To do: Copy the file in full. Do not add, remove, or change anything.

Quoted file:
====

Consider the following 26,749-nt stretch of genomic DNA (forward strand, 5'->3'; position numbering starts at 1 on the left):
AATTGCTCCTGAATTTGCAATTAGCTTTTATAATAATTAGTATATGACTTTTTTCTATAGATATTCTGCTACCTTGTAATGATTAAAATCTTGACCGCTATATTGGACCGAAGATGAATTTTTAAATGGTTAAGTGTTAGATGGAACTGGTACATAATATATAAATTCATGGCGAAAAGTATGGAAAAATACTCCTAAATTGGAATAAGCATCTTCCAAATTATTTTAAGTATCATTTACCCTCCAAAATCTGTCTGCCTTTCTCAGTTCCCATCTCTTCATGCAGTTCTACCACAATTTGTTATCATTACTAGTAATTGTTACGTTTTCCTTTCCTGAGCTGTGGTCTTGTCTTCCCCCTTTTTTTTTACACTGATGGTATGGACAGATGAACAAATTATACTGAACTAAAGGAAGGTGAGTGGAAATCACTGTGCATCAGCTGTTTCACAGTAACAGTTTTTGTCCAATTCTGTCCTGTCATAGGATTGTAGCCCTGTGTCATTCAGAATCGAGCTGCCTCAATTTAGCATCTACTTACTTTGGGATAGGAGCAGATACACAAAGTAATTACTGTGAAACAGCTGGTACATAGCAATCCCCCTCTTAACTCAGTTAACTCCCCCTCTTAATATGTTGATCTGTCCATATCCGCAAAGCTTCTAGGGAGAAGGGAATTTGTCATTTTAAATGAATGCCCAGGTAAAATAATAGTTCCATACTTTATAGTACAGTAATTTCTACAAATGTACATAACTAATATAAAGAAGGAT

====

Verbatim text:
Consider the following 26,749-nt stretch of genomic DNA (forward strand, 5'->3'; position numbering starts at 1 on the left):
AATTGCTCCTGAATTTGCAATTAGCTTTTATAATAATTAGTATATGACTTTTTTCTATAGATATTCTGCTACCTTGTAATGATTAAAATCTTGACCGCTATATTGGACCGAAGATGAATTTTTAAATGGTTAAGTGTTAGATGGAACTGGTACATAATATATAAATTCATGGCGAAAAGTATGGAAAAATACTCCTAAATTGGAATAAGCATCTTCCAAATTATTTTAAGTATCATTTACCCTCCAAAATCTGTCTGCCTTTCTCAGTTCCCATCTCTTCATGCAGTTCTACCACAATTTGTTATCATTACTAGTAATTGTTACGTTTTCCTTTCCTGAGCTGTGGTCTTGTCTTCCCCCTTTTTTTTTACACTGATGGTATGGACAGATGAACAAATTATACTGAACTAAAGGAAGGTGAGTGGAAATCACTGTGCATCAGCTGTTTCACAGTAACAGTTTTTGTCCAATTCTGTCCTGTCATAGGATTGTAGCCCTGTGTCATTCAGAATCGAGCTGCCTCAATTTAGCATCTACTTACTTTGGGATAGGAGCAGATACACAAAGTAATTACTGTGAAACAGCTGGTACATAGCAATCCCCCTCTTAACTCAGTTAACTCCCCCTCTTAATATGTTGATCTGTCCATATCCGCAAAGCTTCTAGGGAGAAGGGAATTTGTCATTTTAAATGAATGCCCAGGTAAAATAATAGTTCCATACTTTATAGTACAGTAATTTCTACAAATGTACATAACTAATATAAAGAAGGAT